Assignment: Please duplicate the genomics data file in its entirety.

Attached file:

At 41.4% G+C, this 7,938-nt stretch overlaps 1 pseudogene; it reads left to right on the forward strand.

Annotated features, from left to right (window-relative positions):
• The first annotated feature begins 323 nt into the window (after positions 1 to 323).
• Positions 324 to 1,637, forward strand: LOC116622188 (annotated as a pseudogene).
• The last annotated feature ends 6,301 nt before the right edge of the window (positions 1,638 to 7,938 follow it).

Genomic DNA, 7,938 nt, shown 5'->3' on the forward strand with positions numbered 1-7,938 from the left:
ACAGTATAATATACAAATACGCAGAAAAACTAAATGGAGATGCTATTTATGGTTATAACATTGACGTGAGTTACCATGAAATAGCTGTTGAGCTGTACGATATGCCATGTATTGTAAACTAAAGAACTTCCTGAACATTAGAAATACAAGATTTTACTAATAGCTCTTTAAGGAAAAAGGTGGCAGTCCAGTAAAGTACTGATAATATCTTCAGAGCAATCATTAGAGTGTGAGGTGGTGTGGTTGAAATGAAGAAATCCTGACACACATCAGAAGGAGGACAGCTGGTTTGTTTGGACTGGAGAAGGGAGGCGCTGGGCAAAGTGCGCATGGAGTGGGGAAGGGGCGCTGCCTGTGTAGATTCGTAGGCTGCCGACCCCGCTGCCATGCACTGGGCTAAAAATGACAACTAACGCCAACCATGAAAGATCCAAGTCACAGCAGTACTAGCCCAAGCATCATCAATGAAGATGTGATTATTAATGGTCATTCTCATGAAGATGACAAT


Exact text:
At 41.4% G+C, this 7,938-nt stretch overlaps 1 pseudogene; it reads left to right on the forward strand.

Annotated features, from left to right (window-relative positions):
• The first annotated feature begins 323 nt into the window (after positions 1 to 323).
• Positions 324 to 1,637, forward strand: LOC116622188 (annotated as a pseudogene).
• The last annotated feature ends 6,301 nt before the right edge of the window (positions 1,638 to 7,938 follow it).

Genomic DNA, 7,938 nt, shown 5'->3' on the forward strand with positions numbered 1-7,938 from the left:
ACAGTATAATATACAAATACGCAGAAAAACTAAATGGAGATGCTATTTATGGTTATAACATTGACGTGAGTTACCATGAAATAGCTGTTGAGCTGTACGATATGCCATGTATTGTAAACTAAAGAACTTCCTGAACATTAGAAATACAAGATTTTACTAATAGCTCTTTAAGGAAAAAGGTGGCAGTCCAGTAAAGTACTGATAATATCTTCAGAGCAATCATTAGAGTGTGAGGTGGTGTGGTTGAAATGAAGAAATCCTGACACACATCAGAAGGAGGACAGCTGGTTTGTTTGGACTGGAGAAGGGAGGCGCTGGGCAAAGTGCGCATGGAGTGGGGAAGGGGCGCTGCCTGTGTAGATTCGTAGGCTGCCGACCCCGCTGCCATGCACTGGGCTAAAAATGACAACTAACGCCAACCATGAAAGATCCAAGTCACAGCAGTACTAGCCCAAGCATCATCAATGAAGATGTGATTATTAATGGTCATTCTCATGAAGATGACAAT